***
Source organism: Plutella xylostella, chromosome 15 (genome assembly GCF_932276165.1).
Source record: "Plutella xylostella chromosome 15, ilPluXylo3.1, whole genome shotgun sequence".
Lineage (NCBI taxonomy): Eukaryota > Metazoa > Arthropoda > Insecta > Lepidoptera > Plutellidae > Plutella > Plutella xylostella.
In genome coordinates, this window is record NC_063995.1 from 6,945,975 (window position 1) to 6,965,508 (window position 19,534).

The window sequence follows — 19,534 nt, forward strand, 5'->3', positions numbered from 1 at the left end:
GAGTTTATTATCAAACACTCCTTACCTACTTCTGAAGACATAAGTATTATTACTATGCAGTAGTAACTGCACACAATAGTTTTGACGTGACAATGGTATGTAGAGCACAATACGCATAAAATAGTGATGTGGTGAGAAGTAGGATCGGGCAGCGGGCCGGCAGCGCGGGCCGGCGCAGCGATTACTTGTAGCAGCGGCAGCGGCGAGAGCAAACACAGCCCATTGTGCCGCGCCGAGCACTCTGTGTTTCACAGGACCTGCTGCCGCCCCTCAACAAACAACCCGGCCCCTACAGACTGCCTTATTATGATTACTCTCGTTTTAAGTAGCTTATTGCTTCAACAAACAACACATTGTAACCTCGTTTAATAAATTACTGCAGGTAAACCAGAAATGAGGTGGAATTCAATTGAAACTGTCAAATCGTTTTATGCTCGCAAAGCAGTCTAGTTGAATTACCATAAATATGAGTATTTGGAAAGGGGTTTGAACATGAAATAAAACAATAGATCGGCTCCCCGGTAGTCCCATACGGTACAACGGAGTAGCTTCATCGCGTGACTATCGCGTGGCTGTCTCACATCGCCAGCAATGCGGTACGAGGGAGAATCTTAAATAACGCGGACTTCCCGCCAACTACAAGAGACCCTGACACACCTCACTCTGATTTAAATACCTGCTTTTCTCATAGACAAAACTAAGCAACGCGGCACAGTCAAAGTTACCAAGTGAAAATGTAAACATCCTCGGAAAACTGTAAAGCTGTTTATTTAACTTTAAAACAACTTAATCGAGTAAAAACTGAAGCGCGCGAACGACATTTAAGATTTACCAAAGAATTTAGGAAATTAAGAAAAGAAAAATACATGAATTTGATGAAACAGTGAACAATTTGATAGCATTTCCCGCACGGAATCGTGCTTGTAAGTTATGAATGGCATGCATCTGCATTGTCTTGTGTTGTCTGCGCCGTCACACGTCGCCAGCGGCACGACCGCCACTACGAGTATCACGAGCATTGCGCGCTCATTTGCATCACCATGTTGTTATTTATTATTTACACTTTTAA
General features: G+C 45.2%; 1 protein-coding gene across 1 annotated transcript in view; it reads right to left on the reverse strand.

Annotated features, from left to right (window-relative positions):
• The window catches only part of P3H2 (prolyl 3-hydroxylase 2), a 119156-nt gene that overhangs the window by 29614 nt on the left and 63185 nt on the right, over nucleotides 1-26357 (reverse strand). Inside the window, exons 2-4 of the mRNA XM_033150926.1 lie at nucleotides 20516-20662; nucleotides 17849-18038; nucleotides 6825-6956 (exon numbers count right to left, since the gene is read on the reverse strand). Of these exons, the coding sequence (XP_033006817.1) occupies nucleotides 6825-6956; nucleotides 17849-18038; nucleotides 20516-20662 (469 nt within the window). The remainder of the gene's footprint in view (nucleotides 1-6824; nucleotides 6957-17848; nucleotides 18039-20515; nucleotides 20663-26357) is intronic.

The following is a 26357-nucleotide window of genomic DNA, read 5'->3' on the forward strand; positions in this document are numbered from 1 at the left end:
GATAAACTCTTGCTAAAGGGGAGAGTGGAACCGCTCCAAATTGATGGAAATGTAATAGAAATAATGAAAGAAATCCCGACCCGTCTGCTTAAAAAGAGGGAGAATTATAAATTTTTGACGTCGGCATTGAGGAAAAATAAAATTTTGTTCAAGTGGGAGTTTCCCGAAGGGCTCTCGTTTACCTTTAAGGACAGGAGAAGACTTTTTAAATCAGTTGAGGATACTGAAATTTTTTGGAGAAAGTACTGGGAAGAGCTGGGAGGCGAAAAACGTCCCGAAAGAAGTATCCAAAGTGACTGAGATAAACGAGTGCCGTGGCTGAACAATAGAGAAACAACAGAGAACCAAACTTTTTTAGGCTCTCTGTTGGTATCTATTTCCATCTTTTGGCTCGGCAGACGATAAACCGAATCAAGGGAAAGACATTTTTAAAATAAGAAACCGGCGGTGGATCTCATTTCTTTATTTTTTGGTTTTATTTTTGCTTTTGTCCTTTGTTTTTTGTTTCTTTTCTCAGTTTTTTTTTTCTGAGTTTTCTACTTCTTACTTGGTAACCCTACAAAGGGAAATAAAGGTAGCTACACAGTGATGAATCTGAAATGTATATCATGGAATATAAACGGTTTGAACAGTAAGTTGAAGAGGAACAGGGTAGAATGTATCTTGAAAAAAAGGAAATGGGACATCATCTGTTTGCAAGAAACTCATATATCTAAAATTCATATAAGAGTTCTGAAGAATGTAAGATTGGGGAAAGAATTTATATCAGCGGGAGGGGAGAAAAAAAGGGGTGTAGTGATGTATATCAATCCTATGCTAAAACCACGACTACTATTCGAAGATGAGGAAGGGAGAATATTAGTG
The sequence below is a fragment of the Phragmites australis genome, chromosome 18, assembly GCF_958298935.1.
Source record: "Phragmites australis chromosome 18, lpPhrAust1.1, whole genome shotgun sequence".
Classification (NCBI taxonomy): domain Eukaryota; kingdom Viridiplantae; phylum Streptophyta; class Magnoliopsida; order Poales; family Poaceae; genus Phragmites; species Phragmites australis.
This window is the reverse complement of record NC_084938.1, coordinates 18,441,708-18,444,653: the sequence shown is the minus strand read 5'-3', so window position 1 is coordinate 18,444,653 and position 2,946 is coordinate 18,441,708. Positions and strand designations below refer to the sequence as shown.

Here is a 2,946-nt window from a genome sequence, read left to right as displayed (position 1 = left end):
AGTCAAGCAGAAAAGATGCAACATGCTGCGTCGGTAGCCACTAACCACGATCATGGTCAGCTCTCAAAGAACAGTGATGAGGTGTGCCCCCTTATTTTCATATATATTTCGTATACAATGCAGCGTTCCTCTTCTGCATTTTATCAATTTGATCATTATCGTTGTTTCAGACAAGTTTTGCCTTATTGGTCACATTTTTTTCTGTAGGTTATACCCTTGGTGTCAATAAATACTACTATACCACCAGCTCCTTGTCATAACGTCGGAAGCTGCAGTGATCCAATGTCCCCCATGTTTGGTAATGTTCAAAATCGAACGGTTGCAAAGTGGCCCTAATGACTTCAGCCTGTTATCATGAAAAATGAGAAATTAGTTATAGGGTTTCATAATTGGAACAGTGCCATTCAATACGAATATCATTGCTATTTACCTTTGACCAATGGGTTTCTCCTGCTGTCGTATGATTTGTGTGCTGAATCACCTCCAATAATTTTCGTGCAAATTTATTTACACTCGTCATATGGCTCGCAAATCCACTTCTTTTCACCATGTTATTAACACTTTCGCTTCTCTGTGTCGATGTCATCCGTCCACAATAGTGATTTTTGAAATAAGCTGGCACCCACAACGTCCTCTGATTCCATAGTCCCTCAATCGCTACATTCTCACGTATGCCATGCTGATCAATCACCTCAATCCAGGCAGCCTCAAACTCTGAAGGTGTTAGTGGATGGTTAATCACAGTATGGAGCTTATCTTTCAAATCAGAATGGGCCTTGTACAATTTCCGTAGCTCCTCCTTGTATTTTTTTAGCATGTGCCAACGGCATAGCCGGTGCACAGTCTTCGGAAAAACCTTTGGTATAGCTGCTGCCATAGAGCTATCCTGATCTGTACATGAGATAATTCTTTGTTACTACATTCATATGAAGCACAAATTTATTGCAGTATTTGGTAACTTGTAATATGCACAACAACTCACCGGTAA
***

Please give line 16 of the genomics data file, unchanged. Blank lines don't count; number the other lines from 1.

Here is a 2,946-nt window from a genome sequence, read left to right as displayed (position 1 = left end):